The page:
In 2015, I was commissioned by David Balmforth, the then president of the Institution of Civil Engineers (ICE), to write a report called Disruptive Diversity. I looked at how ICE could embed diversity into its five-year business plan, and some of the recommendations I make in the report may be useful to CIBSE and its President, John Field, who has put diversity at the top of his agenda.
The first thing to say is that change won’t happen unless you really want it to – and if you really want it to, you need a plan.
To make a plan, however, you need the whole institution to own the idea; it needs to come from the top. This is not something that can be imposed as an add-on – it requires a complete change of mindset, and that mindset takes the form of ‘inclusivity’.
Inclusivity is the business of everyone – individual members, staff and the governing body
Like health & safety and ethics, inclusivity is an overarching principle that needs to become embedded into the engineering sector so that it affects everything we do. It is like looking through a lens – and if you are used to ensuring all that you do is safe and ethical, it should be relatively straightforward to become inclusive.
And once you begin to see inclusivity – or, more often than not, the absence of it – you will never be able to ‘unsee’ it.
The concept of inclusivity is applicable to everyone; we can all be inclusive. Diversity, on the other hand, is often difficult to sell. It’s hard to be more diverse than we are – after all, we can’t turn ourselves into something we are not.
What we can do, however, is encourage diversity by having inclusive behaviours and putting in place plans that help to promote diversity. So what can be done to ensure inclusivity?
The first step is measurement. I don’t mean the static headline figures that tell you how many members you have from a variety of under-represented groups, but the measures that give a real picture of what is happening.
When are women joining the industry and when are they leaving? Are they attending your conferences and events in the same proportions as men, and are they accessing the website or recording their continuing professional development (CPD) in the same proportions?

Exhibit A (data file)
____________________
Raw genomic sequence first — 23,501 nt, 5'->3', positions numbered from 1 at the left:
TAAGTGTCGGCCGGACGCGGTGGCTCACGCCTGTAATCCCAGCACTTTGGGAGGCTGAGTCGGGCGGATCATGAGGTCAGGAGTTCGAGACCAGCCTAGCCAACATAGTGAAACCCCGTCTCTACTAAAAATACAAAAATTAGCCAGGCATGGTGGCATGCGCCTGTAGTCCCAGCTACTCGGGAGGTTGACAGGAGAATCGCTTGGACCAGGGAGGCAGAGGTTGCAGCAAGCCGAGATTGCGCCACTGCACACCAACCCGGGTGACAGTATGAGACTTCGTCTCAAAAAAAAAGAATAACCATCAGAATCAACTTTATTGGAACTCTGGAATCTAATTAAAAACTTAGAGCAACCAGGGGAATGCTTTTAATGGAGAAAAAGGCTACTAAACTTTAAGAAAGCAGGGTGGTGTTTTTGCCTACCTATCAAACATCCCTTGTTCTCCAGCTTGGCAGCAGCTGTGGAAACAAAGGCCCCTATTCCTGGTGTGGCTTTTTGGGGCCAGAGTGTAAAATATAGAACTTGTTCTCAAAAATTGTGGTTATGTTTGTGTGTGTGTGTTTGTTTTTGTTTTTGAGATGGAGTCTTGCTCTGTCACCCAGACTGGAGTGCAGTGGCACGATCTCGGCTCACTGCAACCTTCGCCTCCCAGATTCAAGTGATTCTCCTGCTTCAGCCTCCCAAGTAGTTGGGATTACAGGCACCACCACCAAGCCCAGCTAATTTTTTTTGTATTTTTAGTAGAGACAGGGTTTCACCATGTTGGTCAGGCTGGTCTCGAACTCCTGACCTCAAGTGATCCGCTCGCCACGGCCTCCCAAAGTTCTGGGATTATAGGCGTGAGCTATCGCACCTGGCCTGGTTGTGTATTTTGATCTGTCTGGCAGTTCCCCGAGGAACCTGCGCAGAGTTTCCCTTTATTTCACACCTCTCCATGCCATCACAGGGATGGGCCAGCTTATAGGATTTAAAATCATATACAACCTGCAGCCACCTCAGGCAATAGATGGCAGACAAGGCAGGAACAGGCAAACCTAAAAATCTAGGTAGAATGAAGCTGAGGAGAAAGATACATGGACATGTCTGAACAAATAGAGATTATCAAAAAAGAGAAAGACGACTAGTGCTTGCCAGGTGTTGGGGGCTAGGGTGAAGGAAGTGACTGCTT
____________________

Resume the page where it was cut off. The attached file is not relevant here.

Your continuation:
Is the journal you produce diverse in its use of images and contributors and do you have a diverse – and aspirationally proportional – range of speakers at your events?
These are the things you need to be aware of, to measure on a regular basis and report on as a standing item at board meetings. In this way, you will start to get a picture of how things are changing and whether things are improving.
Growing influence: Lynne Jack FCIBSE, deputy head of the School of the Built Environment at Heriot-Watt University, has been elected onto the CIBSE board
You should also be aware of how diversity looks in your sector – from the number of university undergraduates there are to the number of professionally registered building services engineers in industry – and how these figures change with time.
This work, by the way, is not the role of your women’s network: inclusivity is the business of everyone – individual members, staff and the governing body.
Once you have a good handle on what things currently look like, it will be relatively easy to come up with ways to make improvements. You will see where your industry is lacking and be able to discuss ways to make changes.
There are very many things that can be done. Some will be easy and quick wins, and others will be more difficult and take more effort – but the important thing is that you are aware of them, you are owning them, and you are moving, measurably, in the right direction.
Once you have started on this journey of inclusivity, and put on the inclusivity lenses, hopefully there will be only one way forward.
Read the ICE Disruptive Diversity report.
Dawn Bonfield is chief executive of the Women’s Engineering Society.